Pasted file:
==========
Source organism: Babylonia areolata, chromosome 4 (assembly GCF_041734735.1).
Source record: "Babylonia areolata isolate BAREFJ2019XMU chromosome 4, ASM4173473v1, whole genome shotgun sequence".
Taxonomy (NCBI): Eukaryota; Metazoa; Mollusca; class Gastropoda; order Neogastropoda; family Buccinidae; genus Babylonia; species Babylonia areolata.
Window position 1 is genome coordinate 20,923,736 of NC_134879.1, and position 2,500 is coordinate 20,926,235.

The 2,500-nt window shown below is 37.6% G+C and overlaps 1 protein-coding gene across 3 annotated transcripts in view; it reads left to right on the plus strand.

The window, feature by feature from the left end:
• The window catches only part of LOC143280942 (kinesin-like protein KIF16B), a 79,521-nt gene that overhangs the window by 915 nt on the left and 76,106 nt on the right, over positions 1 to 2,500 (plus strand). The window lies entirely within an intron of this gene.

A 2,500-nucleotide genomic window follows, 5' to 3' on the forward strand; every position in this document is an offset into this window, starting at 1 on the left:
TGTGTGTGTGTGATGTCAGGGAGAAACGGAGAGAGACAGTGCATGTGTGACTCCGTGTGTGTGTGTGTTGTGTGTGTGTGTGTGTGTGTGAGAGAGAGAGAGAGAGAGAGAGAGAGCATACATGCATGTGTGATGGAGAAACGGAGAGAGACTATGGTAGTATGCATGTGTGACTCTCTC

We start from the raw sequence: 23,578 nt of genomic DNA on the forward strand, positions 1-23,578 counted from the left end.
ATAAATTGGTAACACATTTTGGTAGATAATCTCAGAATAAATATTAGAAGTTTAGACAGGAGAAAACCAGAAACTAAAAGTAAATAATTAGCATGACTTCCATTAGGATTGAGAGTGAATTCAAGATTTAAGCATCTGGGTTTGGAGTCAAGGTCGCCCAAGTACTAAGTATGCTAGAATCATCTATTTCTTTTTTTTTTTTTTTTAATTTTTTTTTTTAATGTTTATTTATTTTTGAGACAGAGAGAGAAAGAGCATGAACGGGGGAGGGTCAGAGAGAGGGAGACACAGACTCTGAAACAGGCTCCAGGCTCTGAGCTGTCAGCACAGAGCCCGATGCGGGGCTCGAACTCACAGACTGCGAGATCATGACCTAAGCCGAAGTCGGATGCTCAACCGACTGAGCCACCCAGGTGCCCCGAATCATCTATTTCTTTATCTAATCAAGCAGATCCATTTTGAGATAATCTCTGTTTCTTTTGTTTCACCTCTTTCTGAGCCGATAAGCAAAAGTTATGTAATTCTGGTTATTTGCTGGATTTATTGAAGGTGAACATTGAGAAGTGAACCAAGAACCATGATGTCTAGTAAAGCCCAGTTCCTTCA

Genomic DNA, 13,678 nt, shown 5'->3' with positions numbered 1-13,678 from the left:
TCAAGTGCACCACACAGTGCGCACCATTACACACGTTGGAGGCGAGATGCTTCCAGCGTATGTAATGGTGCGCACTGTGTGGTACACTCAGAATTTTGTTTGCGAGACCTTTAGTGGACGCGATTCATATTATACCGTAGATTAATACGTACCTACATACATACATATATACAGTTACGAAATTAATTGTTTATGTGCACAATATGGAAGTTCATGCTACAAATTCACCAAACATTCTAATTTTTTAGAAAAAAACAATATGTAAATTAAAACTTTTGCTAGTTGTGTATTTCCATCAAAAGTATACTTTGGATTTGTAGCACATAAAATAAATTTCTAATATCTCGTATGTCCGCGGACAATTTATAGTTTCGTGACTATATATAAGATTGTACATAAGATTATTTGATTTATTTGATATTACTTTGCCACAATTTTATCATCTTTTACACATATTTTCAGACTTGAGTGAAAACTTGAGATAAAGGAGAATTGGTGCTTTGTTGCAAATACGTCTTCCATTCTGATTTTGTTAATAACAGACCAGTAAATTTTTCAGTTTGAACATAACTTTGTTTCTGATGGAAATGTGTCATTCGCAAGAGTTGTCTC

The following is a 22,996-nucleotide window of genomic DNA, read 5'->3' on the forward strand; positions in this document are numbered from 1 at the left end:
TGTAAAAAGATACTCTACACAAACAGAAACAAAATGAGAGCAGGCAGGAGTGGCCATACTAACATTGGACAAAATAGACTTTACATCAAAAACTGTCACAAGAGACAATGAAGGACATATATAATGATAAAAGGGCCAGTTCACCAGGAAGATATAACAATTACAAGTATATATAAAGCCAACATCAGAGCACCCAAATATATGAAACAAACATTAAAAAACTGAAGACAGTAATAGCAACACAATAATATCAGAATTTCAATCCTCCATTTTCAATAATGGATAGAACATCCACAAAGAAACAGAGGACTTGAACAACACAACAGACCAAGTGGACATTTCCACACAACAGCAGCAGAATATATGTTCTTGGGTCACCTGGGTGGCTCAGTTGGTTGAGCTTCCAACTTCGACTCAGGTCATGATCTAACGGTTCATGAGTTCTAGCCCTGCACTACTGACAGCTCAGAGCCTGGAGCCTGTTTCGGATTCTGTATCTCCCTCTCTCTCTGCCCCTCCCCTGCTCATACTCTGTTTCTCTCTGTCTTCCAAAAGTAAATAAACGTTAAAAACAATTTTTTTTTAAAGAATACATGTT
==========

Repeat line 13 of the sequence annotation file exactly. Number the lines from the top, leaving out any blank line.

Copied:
TCAAGTGCACCACACAGTGCGCACCATTACACACGTTGGAGGCGAGATGCTTCCAGCGTATGTAATGGTGCGCACTGTGTGGTACACTCAGAATTTTGTTTGCGAGACCTTTAGTGGACGCGATTCATATTATACCGTAGATTAATACGTACCTACATACATACATATATACAGTTACGAAATTAATTGTTTATGTGCACAATATGGAAGTTCATGCTACAAATTCACCAAACATTCTAATTTTTTAGAAAAAAACAATATGTAAATTAAAACTTTTGCTAGTTGTGTATTTCCATCAAAAGTATACTTTGGATTTGTAGCACATAAAATAAATTTCTAATATCTCGTATGTCCGCGGACAATTTATAGTTTCGTGACTATATATAAGATTGTACATAAGATTATTTGATTTATTTGATATTACTTTGCCACAATTTTATCATCTTTTACACATATTTTCAGACTTGAGTGAAAACTTGAGATAAAGGAGAATTGGTGCTTTGTTGCAAATACGTCTTCCATTCTGATTTTGTTAATAACAGACCAGTAAATTTTTCAGTTTGAACATAACTTTGTTTCTGATGGAAATGTGTCATTCGCAAGAGTTGTCTC